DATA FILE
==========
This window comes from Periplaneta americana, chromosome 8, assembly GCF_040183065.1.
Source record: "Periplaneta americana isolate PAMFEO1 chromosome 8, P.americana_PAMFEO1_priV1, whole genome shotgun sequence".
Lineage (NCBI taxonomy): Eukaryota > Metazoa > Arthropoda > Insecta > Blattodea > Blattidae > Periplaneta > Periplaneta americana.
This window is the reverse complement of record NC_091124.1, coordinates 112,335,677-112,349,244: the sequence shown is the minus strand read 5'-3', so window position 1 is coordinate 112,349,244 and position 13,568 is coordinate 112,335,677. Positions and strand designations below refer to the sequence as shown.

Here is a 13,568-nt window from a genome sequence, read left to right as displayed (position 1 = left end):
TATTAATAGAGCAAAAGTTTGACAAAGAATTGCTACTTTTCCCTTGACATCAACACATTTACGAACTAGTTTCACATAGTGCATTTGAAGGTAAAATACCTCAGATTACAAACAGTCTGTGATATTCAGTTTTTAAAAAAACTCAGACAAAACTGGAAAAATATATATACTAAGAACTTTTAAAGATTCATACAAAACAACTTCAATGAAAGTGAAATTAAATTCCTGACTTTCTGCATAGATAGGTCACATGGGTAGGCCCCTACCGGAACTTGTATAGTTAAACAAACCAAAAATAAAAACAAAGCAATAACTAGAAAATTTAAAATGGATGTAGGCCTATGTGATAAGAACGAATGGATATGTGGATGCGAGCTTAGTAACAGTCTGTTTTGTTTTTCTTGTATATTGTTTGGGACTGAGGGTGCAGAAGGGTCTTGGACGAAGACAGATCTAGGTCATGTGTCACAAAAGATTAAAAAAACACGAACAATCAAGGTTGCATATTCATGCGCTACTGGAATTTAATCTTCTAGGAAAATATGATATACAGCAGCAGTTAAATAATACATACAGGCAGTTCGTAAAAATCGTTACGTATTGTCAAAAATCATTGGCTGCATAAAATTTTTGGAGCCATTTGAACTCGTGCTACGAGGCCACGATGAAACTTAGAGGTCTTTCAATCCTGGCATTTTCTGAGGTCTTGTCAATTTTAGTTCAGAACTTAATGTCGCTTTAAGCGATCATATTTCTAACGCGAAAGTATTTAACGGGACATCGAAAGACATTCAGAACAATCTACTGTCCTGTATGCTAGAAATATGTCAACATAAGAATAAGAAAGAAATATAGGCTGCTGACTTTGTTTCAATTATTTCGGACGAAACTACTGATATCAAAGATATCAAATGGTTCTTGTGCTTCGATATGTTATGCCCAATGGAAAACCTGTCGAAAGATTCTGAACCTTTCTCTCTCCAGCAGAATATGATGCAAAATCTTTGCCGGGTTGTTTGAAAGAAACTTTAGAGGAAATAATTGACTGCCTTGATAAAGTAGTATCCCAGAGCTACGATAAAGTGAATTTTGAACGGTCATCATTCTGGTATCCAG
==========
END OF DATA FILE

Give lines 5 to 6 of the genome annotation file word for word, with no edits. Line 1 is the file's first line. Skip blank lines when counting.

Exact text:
Here is a 13,568-nt window from a genome sequence, read left to right as displayed (position 1 = left end):
TATTAATAGAGCAAAAGTTTGACAAAGAATTGCTACTTTTCCCTTGACATCAACACATTTACGAACTAGTTTCACATAGTGCATTTGAAGGTAAAATACCTCAGATTACAAACAGTCTGTGATATTCAGTTTTTAAAAAAACTCAGACAAAACTGGAAAAATATATATACTAAGAACTTTTAAAGATTCATACAAAACAACTTCAATGAAAGTGAAATTAAATTCCTGACTTTCTGCATAGATAGGTCACATGGGTAGGCCCCTACCGGAACTTGTATAGTTAAACAAACCAAAAATAAAAACAAAGCAATAACTAGAAAATTTAAAATGGATGTAGGCCTATGTGATAAGAACGAATGGATATGTGGATGCGAGCTTAGTAACAGTCTGTTTTGTTTTTCTTGTATATTGTTTGGGACTGAGGGTGCAGAAGGGTCTTGGACGAAGACAGATCTAGGTCATGTGTCACAAAAGATTAAAAAAACACGAACAATCAAGGTTGCATATTCATGCGCTACTGGAATTTAATCTTCTAGGAAAATATGATATACAGCAGCAGTTAAATAATACATACAGGCAGTTCGTAAAAATCGTTACGTATTGTCAAAAATCATTGGCTGCATAAAATTTTTGGAGCCATTTGAACTCGTGCTACGAGGCCACGATGAAACTTAGAGGTCTTTCAATCCTGGCATTTTCTGAGGTCTTGTCAATTTTAGTTCAGAACTTAATGTCGCTTTAAGCGATCATATTTCTAACGCGAAAGTATTTAACGGGACATCGAAAGACATTCAGAACAATCTACTGTCCTGTATGCTAGAAATATGTCAACATAAGAATAAGAAAGAAATATAGGCTGCTGACTTTGTTTCAATTATTTCGGACGAAACTACTGATATCAAAGATATCAAATGGTTCTTGTGCTTCGATATGTTATGCCCAATGGAAAACCTGTCGAAAGATTCTGAACCTTTCTCTCTCCAGCAGAATATGATGCAAAATCTTTGCCGGGTTGTTTGAAAGAAACTTTAGAGGAAATAATTGACTGCCTTGATAAAGTAGTATCCCAGAGCTACGATAAAGTGAATTTTGAACGGTCATCATTCTGGTATCCAG